The Crossdresser Blues
Depression is the single most prevalent mental health issue in the world. An astonishing 10% of the U.S. population deals with at least mild depression, but among the transgender population this figure is much higher. The sad thing is that most people don’t actually seek help with their depression because of the stigma attached to mental health. Once you consider the additional burden of guilt, shame, and fear that often accompany transgender feelings, you have an even more obvious reason why the transgender population is hesitant to seek out help.
I’m of course no exception to this rule. For the majority of my life I’ve lived with varying degrees of depression about feeling the wrong gender inside. Whether it was some of my first memories of asking for a doll for Christmas, or being poked fun of for playing house with the girls at recess, or later on my knees repenting to God for trying on one of my sisters dresses – I’ve experienced a variety of these feelings. It was only when I graduated from college and realized that my depression was getting worse that I decided to seek out therapy – and I’m so glad I did.
I can honestly say that over the last few years my depression has improved quite a bit as I’ve worked with a therapist, and even seen an endocrinologist who has helped me lower my testosterone. Coming out to my family and finding acceptance and love there also has been a huge source of support, as well as the continuing love and support of my wife. Although I haven’t joined any transgender or crossdresser groups, many also find support in these communities.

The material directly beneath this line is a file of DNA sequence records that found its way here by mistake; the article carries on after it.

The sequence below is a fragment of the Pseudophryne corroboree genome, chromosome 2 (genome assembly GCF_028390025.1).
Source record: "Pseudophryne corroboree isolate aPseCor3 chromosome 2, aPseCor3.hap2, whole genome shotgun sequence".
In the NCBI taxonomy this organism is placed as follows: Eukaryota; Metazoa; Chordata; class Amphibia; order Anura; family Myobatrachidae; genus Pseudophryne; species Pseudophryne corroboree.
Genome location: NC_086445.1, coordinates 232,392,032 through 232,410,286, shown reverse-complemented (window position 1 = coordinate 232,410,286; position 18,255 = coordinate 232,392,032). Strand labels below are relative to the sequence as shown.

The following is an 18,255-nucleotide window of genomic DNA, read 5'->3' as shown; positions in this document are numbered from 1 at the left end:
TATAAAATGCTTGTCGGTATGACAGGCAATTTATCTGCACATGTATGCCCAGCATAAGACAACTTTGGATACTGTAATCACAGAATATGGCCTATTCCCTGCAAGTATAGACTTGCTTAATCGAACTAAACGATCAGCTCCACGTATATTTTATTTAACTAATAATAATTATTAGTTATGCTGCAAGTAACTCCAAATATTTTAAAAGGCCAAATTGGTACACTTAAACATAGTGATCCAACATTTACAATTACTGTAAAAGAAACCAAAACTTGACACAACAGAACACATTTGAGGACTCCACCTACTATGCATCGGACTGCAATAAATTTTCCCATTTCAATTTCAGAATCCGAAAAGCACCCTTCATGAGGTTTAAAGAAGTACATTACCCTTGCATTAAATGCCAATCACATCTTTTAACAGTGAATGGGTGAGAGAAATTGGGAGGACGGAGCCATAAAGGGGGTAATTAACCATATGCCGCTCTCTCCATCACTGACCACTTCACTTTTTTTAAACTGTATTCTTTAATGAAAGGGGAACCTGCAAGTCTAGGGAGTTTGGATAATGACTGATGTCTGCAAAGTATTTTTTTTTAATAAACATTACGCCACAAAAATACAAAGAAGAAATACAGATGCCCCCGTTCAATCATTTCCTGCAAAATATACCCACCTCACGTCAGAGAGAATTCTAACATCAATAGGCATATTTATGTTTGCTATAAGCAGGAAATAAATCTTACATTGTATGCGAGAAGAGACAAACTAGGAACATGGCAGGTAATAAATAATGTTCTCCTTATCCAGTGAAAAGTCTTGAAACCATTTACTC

But even with these sources of support I still find myself feeling scared and depressed from time to time. I think about whether I’ll eventually end up transitioning, and what that might mean for my life, my job, my marriage, and my relationships. It scares me, but sometimes I feel that this is the only way for me to feel at peace with who I am inside. But then I wonder, if I take estrogen and transition if I’ll have exchanged one set of problems for another set of fears. I simply just don’t know.
What I can say, is that for now I feel so much more mentally healthy than I used to, and that working with a qualified therapist, and taking steps forward slowly with things like hair removal, lowering my testosterone, and doing other things to feel more feminine, has really helped me to get by day to day without sinking into transgender or crossdresser blues very often. My mental health has improved a lot since I’ve channeled that depression into something constructive.
If you are a crossdresser or a transgendered person who is dealing with depression in the form of the blues, please consider my story. I know how scary it can be to seek out help, and often the stigma of avoiding professional help is the strongest in our own minds – but it is so worth it to start thinking and talking about these issues openly and figuring out a plan for making your life better. Just because you seek out therapy doesn’t mean you’ll end up going through with SRS, or that you are a transsexual – but it will mean that for the first time in your life you’ll be in control of your destiny instead of letting depression control you.
In the end, know that 1 out of ever 10 people around you are dealing with depression (and 1 in ever 5 with other mental health issues) – you can know you are not alone. More than this, that there are millions of people who seek help each year, and feel better as a result. You owe it to yourself (and to those around you) to see what your options are, and get control of your health; mental health included!
Please Share: Do you have “blues” around your gender? Have you been working on improving your mental health? How do you deal with transgender depression?
Image Credit: Pensiero